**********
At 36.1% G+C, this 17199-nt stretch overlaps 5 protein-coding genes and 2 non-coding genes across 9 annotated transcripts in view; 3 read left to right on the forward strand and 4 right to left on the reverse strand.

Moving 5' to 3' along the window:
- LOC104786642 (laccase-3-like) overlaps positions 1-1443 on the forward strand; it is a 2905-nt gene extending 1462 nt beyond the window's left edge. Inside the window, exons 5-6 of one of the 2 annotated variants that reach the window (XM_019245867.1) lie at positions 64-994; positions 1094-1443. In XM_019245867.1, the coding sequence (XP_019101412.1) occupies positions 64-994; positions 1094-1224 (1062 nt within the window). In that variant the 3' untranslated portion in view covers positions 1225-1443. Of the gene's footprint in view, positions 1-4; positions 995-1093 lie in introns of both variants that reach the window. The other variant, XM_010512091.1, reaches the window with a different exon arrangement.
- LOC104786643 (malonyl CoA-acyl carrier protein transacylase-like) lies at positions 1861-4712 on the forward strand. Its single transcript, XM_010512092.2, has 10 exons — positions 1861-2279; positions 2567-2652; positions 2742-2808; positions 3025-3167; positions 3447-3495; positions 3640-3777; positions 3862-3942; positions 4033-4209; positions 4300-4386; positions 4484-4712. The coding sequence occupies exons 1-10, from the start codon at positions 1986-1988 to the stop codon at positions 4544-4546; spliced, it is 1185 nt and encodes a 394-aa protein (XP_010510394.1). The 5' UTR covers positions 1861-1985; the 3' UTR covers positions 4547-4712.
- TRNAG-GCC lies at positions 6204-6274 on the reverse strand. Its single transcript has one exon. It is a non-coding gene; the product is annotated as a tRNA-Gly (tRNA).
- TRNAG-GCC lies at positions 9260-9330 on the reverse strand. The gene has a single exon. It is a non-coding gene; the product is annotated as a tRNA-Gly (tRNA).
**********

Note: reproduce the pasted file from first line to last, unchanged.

At 36.1% G+C, this 17199-nt stretch overlaps 5 protein-coding genes and 2 non-coding genes across 9 annotated transcripts in view; 3 read left to right on the forward strand and 4 right to left on the reverse strand.

Moving 5' to 3' along the window:
- LOC104786642 (laccase-3-like) overlaps positions 1-1443 on the forward strand; it is a 2905-nt gene extending 1462 nt beyond the window's left edge. Inside the window, exons 5-6 of one of the 2 annotated variants that reach the window (XM_019245867.1) lie at positions 64-994; positions 1094-1443. In XM_019245867.1, the coding sequence (XP_019101412.1) occupies positions 64-994; positions 1094-1224 (1062 nt within the window). In that variant the 3' untranslated portion in view covers positions 1225-1443. Of the gene's footprint in view, positions 1-4; positions 995-1093 lie in introns of both variants that reach the window. The other variant, XM_010512091.1, reaches the window with a different exon arrangement.
- LOC104786643 (malonyl CoA-acyl carrier protein transacylase-like) lies at positions 1861-4712 on the forward strand. Its single transcript, XM_010512092.2, has 10 exons — positions 1861-2279; positions 2567-2652; positions 2742-2808; positions 3025-3167; positions 3447-3495; positions 3640-3777; positions 3862-3942; positions 4033-4209; positions 4300-4386; positions 4484-4712. The coding sequence occupies exons 1-10, from the start codon at positions 1986-1988 to the stop codon at positions 4544-4546; spliced, it is 1185 nt and encodes a 394-aa protein (XP_010510394.1). The 5' UTR covers positions 1861-1985; the 3' UTR covers positions 4547-4712.
- TRNAG-GCC lies at positions 6204-6274 on the reverse strand. Its single transcript has one exon. It is a non-coding gene; the product is annotated as a tRNA-Gly (tRNA).
- TRNAG-GCC lies at positions 9260-9330 on the reverse strand. The gene has a single exon. It is a non-coding gene; the product is annotated as a tRNA-Gly (tRNA).